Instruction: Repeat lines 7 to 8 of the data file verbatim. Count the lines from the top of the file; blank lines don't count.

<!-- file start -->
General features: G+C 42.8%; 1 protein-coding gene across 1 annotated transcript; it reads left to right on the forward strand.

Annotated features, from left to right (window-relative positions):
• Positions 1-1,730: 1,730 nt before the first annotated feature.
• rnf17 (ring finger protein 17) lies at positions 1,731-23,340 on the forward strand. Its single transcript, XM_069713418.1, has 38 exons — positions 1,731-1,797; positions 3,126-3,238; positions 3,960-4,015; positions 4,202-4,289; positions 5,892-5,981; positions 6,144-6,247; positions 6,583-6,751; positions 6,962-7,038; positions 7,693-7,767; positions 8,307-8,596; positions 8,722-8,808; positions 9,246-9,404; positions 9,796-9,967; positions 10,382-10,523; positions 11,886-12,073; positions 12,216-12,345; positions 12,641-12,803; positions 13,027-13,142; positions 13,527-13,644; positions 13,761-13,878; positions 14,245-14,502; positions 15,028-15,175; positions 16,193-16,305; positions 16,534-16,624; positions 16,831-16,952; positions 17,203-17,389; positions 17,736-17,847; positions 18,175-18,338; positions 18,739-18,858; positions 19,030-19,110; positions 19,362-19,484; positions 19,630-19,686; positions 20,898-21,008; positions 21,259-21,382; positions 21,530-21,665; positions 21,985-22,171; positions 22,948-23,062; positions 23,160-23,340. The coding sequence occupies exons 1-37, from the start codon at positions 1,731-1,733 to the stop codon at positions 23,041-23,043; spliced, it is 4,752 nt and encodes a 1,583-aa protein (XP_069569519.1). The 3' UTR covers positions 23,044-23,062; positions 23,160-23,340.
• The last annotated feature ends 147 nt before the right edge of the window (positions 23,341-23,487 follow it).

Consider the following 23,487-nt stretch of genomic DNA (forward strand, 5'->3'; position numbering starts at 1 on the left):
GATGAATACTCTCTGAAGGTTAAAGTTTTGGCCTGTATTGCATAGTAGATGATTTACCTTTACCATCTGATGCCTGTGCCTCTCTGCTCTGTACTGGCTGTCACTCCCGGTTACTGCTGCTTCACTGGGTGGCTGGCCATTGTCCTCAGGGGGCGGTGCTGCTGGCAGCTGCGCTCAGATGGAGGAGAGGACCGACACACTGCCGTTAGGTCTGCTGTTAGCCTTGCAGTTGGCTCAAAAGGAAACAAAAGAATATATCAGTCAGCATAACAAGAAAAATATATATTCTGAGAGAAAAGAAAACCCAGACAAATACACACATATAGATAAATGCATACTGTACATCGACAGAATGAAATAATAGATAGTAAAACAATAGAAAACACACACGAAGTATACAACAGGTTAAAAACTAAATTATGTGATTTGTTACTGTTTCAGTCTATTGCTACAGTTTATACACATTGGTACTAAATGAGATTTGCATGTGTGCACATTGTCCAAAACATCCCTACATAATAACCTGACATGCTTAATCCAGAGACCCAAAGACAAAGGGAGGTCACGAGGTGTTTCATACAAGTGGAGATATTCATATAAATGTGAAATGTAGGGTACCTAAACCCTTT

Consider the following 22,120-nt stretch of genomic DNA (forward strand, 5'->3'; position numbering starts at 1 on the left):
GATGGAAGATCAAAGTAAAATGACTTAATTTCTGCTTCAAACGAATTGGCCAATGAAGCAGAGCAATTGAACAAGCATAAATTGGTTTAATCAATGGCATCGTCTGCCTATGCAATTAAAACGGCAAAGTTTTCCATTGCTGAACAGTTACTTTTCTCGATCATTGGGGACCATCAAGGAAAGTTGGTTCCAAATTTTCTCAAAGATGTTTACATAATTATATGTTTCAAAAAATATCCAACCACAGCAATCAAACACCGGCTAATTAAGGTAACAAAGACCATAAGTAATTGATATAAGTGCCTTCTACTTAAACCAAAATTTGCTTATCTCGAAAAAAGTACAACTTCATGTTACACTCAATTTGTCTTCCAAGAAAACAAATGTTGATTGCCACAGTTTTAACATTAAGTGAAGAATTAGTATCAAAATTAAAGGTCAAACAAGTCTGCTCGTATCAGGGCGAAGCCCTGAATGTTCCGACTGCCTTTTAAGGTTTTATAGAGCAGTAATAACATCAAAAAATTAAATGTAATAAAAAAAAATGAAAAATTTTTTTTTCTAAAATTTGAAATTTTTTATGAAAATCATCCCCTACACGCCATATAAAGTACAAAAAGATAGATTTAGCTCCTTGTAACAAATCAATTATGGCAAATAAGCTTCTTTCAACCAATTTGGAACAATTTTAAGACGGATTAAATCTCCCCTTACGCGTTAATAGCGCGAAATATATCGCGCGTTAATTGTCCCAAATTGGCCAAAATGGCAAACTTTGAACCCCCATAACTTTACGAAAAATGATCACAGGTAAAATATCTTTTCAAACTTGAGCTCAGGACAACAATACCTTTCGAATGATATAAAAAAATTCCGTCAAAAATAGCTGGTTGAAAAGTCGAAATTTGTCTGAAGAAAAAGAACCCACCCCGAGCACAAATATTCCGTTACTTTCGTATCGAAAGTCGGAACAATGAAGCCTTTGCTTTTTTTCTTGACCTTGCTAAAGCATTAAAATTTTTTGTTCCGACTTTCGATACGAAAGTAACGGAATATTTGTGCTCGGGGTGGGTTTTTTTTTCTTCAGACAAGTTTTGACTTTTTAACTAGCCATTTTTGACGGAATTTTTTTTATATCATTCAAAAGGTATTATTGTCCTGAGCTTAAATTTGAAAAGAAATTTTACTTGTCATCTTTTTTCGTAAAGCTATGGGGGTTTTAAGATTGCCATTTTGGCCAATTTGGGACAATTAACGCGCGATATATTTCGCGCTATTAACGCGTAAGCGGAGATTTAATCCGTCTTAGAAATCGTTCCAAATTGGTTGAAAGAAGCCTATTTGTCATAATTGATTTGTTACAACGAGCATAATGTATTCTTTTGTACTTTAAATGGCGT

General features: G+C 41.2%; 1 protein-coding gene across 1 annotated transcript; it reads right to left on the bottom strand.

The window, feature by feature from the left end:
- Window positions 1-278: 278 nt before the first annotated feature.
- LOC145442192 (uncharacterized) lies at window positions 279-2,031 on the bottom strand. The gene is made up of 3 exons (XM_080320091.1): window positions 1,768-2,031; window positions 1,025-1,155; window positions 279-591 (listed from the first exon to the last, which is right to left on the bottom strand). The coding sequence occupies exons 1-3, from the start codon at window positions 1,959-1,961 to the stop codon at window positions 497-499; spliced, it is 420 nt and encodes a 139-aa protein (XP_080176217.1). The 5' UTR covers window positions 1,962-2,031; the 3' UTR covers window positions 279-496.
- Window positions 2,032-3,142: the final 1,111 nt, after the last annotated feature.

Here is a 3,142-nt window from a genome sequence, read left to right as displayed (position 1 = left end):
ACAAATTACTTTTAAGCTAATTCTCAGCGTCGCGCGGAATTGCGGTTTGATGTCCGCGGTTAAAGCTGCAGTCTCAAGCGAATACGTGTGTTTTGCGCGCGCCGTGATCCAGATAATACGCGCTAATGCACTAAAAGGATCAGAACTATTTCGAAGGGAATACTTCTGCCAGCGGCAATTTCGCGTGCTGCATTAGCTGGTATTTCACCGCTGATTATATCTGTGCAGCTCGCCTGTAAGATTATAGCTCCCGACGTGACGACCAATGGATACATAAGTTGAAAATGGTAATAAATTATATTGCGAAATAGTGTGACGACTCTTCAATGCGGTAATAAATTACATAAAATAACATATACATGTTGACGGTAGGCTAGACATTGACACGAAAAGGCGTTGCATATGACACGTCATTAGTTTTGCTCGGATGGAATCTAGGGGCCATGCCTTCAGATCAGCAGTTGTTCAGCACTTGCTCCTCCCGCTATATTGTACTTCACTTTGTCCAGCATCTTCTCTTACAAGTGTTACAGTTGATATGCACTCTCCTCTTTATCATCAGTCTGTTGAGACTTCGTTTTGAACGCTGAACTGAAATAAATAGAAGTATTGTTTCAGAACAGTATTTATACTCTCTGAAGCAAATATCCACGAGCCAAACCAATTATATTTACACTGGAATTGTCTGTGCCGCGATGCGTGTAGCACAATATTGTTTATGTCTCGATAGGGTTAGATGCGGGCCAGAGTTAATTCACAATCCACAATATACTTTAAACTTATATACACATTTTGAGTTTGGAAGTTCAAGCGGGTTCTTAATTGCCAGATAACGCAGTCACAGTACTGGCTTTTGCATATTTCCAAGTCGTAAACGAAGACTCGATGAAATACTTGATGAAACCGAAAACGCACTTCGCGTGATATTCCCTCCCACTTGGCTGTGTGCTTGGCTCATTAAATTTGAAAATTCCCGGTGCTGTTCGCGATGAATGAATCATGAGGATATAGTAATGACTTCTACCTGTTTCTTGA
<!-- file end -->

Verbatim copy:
GATGAATACTCTCTGAAGGTTAAAGTTTTGGCCTGTATTGCATAGTAGATGATTTACCTTTACCATCTGATGCCTGTGCCTCTCTGCTCTGTACTGGCTGTCACTCCCGGTTACTGCTGCTTCACTGGGTGGCTGGCCATTGTCCTCAGGGGGCGGTGCTGCTGGCAGCTGCGCTCAGATGGAGGAGAGGACCGACACACTGCCGTTAGGTCTGCTGTTAGCCTTGCAGTTGGCTCAAAAGGAAACAAAAGAATATATCAGTCAGCATAACAAGAAAAATATATATTCTGAGAGAAAAGAAAACCCAGACAAATACACACATATAGATAAATGCATACTGTACATCGACAGAATGAAATAATAGATAGTAAAACAATAGAAAACACACACGAAGTATACAACAGGTTAAAAACTAAATTATGTGATTTGTTACTGTTTCAGTCTATTGCTACAGTTTATACACATTGGTACTAAATGAGATTTGCATGTGTGCACATTGTCCAAAACATCCCTACATAATAACCTGACATGCTTAATCCAGAGACCCAAAGACAAAGGGAGGTCACGAGGTGTTTCATACAAGTGGAGATATTCATATAAATGTGAAATGTAGGGTACCTAAACCCTTT

Consider the following 22,120-nt stretch of genomic DNA (forward strand, 5'->3'; position numbering starts at 1 on the left):